Mod. 27 vs. Python? A no-brainer for me. I'll take a S&W over the Python every time if we're talking about a shooting gun.

The pony people made a sweet-looking snake, but the N-frame Smith fits me like no Colt ever will. No Python will ever replace my 5" Model 27.

Well , talk about a mirror opposite!

I too am lucky enough to own a 5in S&W 27-1 and a 1960 vintage Colt Python. Made the same year I was born!

The Python is the one gun I lusted for longer than any other till I finally owned one. An original .44 AutoMag is next. And when I finally had enough money and went to a show looking to buy one , I found THE ONE. No box or papers , but mint condition , maybe had a few hundred .38 wadcutters thru it. $550 1991 dollars. A Hogue cocobolo grip is on it , as the factory grips just don't fit my hand. It mostly gets shot with a semi-hot .38s , a 158gr hardcast SWC at maybe 900fps. And 148gr mid-range wadcutter target rounds. For a few years I shot it in a lot of club matches. It occasionally gets shot with hot .357s , but I'm not really a .357 shooter. I'm a .41 mag man.

My Model 27 kinda fell in my lap , right place , right time with cash in pocket. Yeah I like it. Yeah it's accurate. Yeah , it's extremey well made. It's a keeper.

The 5in S&W Model 27 is probably one of the finest .357 magnum revolvers ever made.



But just like a Corvette is not a Ferrari , it's not a Colt Python!



Actually , those two aren't mine. Just a great pic.

This one is MINE!


Last edited by mkk41; 06-01-2011 at 05:18 PM.
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Old 06-01-2011, 05:24 PM
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To answer the question I'll ask a question.

How many M27's have you seen out of time?

How many Pythons?

End of story for me anyway. Have owned both in the past and not to rain on anyone's parade but...the Smith is the MUCH more durable product and I also think it's the shooter, not the gun, as far as accuracy goes.

Just my .02. YMMV, and almost certainly will.
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Old 06-01-2011, 05:31 PM
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Quote:
Originally Posted by ditrina View Post
Lincoln vs Cadillac...
Cadillac vs Lincoln...

" What do you wanna' drive today???"

.357 Magnum ( Pre-27)



Python 2 1/2"


Then they Multiply...





Two of these are Diamondback's..


Didn't take him long to "chime in" on this thread! Right up the proverbial alley as it were! I can't find many of either one of them. Wonder why?

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Old 06-01-2011, 05:42 PM
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Originally Posted by .357magger View Post
To answer the question I'll ask a question.

How many M27's have you seen out of time?

How many Pythons?

End of story for me anyway. Have owned both in the past and not to rain on anyone's parade but...the Smith is the MUCH more durable product and I also think it's the shooter, not the gun, as far as accuracy goes.

Just my .02. YMMV, and almost certainly will.
I'd bet my M-27 that more Pythons have been hurt by rapid dry firing , feeling that super slick action , and boneheaded attempts at home gunsmithing , than have been hurt by honest use.
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  #30  
Old 06-01-2011, 05:42 PM
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I once had a M-27 I really didn`t like it, I found it didn`t fit me all that well and it was uncomfortable to shoot. It may have been the grips or my then lack of experience ,but either way it got traded away.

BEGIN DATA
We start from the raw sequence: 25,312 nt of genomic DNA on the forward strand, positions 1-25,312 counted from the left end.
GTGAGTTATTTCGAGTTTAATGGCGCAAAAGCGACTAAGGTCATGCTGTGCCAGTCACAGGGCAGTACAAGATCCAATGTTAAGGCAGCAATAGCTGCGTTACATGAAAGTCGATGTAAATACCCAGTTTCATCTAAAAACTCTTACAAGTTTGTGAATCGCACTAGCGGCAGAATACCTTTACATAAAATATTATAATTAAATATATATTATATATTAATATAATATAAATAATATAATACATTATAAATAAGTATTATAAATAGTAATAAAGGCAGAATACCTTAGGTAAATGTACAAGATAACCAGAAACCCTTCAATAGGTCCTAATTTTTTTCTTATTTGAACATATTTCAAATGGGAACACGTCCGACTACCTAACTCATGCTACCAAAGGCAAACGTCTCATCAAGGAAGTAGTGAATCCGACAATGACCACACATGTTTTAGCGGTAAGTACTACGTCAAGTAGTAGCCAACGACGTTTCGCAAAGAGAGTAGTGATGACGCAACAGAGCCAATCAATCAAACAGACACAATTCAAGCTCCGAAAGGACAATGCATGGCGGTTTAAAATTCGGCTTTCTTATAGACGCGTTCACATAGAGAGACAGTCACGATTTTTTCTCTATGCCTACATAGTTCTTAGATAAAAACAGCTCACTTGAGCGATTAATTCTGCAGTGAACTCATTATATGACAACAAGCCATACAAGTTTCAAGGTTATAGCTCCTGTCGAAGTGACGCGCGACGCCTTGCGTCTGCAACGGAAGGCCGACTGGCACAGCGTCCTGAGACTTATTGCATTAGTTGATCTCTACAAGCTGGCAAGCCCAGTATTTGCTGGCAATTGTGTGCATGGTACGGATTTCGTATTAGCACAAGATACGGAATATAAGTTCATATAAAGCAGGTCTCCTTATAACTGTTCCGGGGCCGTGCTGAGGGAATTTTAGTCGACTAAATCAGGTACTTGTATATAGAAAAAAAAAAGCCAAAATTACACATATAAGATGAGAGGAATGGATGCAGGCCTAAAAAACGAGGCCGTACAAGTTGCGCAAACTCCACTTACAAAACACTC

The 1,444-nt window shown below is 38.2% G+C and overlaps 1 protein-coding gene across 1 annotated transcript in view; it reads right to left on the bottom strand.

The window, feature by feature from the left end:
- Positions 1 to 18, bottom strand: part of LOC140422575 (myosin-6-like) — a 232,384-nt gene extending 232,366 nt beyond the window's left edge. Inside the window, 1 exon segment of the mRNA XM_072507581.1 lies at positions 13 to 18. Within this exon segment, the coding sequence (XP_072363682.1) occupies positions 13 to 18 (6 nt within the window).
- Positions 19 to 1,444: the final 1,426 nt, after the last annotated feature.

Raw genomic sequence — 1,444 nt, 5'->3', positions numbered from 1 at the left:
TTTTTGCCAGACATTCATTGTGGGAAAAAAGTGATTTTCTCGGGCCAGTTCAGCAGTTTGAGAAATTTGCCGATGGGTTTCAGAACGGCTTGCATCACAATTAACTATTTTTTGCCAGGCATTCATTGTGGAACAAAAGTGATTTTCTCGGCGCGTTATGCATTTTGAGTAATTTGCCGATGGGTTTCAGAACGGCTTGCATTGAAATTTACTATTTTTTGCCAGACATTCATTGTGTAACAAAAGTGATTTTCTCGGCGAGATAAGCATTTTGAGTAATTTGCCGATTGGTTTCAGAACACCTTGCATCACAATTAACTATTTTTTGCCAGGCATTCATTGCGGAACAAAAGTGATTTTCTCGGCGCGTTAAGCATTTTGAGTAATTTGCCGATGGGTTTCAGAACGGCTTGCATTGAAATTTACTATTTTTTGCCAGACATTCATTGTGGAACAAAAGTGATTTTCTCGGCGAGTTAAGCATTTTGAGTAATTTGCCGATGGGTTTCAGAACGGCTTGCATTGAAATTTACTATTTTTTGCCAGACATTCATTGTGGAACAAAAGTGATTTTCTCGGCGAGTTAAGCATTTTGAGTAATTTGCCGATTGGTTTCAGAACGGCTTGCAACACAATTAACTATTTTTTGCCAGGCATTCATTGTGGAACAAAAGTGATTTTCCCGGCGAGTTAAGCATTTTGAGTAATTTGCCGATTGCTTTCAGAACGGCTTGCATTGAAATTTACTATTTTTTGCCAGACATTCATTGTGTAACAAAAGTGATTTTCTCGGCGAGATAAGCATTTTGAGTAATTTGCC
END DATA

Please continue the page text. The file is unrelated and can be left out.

I have a Python which I like a lot, but when I compare it to my newest toy- a totally pristine 686-4, I really can`t see where the Python is superior,except for that beautiful blue .

The fit and finish on the highly polished 686 is nearly perfect,and it is as high a quality revolver as I might ever want.

Granted the polish on the Colt is better, but is it that much better than and worth 4 times what I just paid for the Smith ?

I DONT THINK SO.
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  #31  
Old 06-01-2011, 05:48 PM
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The problems I always had with the Python was the grip angle, never seemed to fit well. Not to mention I could buy a very nice Model 27 for alot less than a Python.

So I guess I will have to stick with this for now......

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  #32  
Old 06-01-2011, 07:24 PM
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"How many M27's have you seen out of time?"

None.

"How many Pythons?"

None.

I have 2 Pythons from the 1980s, one from the 1970s, 2 Troopers from the 1960s, an Officers Model Match from 1956, an Officers Model Target from 1950, another from 1931 and another from 1909. All the guns have the same actions. All have seen extensive use (several are old competition guns that fired countless thousands of rounds) and none are out of time.

I will concede that the N frame Smith has the sturdier action. But the Colt is hardly fragile. Just not as sturdy.
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  #33  
Old 06-01-2011, 07:36 PM
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Never bought a Python. Never even came close to buying one. Never "needed" one. They cost more than what I could afford to play with.

Guess I just couldn't say.
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  #34  
Old 06-01-2011, 08:13 PM
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I have about a half dozen of both. They are both great.In model's other than the Python I prefer the Smith, but I do have a really soft spot for the 6" Python, it just feels right.
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  #35  
Old 06-01-2011, 08:14 PM
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Quote:
Originally Posted by David LaPell View Post
The problems I always had with the Python was the grip angle, never seemed to fit well. Not to mention I could buy a very nice Model 27 for alot less than a Python.